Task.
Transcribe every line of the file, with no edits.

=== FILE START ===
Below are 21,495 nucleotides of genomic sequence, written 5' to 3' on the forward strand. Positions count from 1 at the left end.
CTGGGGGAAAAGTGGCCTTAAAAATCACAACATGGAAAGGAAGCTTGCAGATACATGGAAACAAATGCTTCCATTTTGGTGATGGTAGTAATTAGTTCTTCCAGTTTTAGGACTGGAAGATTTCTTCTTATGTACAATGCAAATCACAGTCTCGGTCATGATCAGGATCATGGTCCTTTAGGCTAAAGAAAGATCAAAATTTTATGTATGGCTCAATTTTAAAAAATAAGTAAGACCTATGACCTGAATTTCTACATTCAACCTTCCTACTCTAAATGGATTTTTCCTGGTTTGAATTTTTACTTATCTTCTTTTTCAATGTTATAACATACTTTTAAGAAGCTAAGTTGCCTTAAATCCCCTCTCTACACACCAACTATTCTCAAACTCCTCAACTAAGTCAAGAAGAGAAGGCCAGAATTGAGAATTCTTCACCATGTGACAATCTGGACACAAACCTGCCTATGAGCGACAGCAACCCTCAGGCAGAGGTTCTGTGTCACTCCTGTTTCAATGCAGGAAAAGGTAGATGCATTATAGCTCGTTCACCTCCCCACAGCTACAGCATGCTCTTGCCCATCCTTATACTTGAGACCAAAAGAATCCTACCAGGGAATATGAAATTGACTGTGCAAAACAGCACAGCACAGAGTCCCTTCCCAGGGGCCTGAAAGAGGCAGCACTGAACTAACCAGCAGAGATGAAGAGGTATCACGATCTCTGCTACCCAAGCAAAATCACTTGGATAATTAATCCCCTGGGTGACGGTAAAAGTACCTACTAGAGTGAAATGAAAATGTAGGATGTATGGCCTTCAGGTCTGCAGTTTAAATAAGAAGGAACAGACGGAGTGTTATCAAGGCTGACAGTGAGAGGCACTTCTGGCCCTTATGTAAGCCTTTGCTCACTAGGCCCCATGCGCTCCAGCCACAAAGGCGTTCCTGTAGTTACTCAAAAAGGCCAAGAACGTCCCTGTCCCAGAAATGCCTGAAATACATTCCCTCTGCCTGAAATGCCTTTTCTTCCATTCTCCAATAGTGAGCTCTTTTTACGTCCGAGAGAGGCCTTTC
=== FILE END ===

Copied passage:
Below are 21,495 nucleotides of genomic sequence, written 5' to 3' on the forward strand. Positions count from 1 at the left end.
CTGGGGGAAAAGTGGCCTTAAAAATCACAACATGGAAAGGAAGCTTGCAGATACATGGAAACAAATGCTTCCATTTTGGTGATGGTAGTAATTAGTTCTTCCAGTTTTAGGACTGGAAGATTTCTTCTTATGTACAATGCAAATCACAGTCTCGGTCATGATCAGGATCATGGTCCTTTAGGCTAAAGAAAGATCAAAATTTTATGTATGGCTCAATTTTAAAAAATAAGTAAGACCTATGACCTGAATTTCTACATTCAACCTTCCTACTCTAAATGGATTTTTCCTGGTTTGAATTTTTACTTATCTTCTTTTTCAATGTTATAACATACTTTTAAGAAGCTAAGTTGCCTTAAATCCCCTCTCTACACACCAACTATTCTCAAACTCCTCAACTAAGTCAAGAAGAGAAGGCCAGAATTGAGAATTCTTCACCATGTGACAATCTGGACACAAACCTGCCTATGAGCGACAGCAACCCTCAGGCAGAGGTTCTGTGTCACTCCTGTTTCAATGCAGGAAAAGGTAGATGCATTATAGCTCGTTCACCTCCCCACAGCTACAGCATGCTCTTGCCCATCCTTATACTTGAGACCAAAAGAATCCTACCAGGGAATATGAAATTGACTGTGCAAAACAGCACAGCACAGAGTCCCTTCCCAGGGGCCTGAAAGAGGCAGCACTGAACTAACCAGCAGAGATGAAGAGGTATCACGATCTCTGCTACCCAAGCAAAATCACTTGGATAATTAATCCCCTGGGTGACGGTAAAAGTACCTACTAGAGTGAAATGAAAATGTAGGATGTATGGCCTTCAGGTCTGCAGTTTAAATAAGAAGGAACAGACGGAGTGTTATCAAGGCTGACAGTGAGAGGCACTTCTGGCCCTTATGTAAGCCTTTGCTCACTAGGCCCCATGCGCTCCAGCCACAAAGGCGTTCCTGTAGTTACTCAAAAAGGCCAAGAACGTCCCTGTCCCAGAAATGCCTGAAATACATTCCCTCTGCCTGAAATGCCTTTTCTTCCATTCTCCAATAGTGAGCTCTTTTTACGTCCGAGAGAGGCCTTTC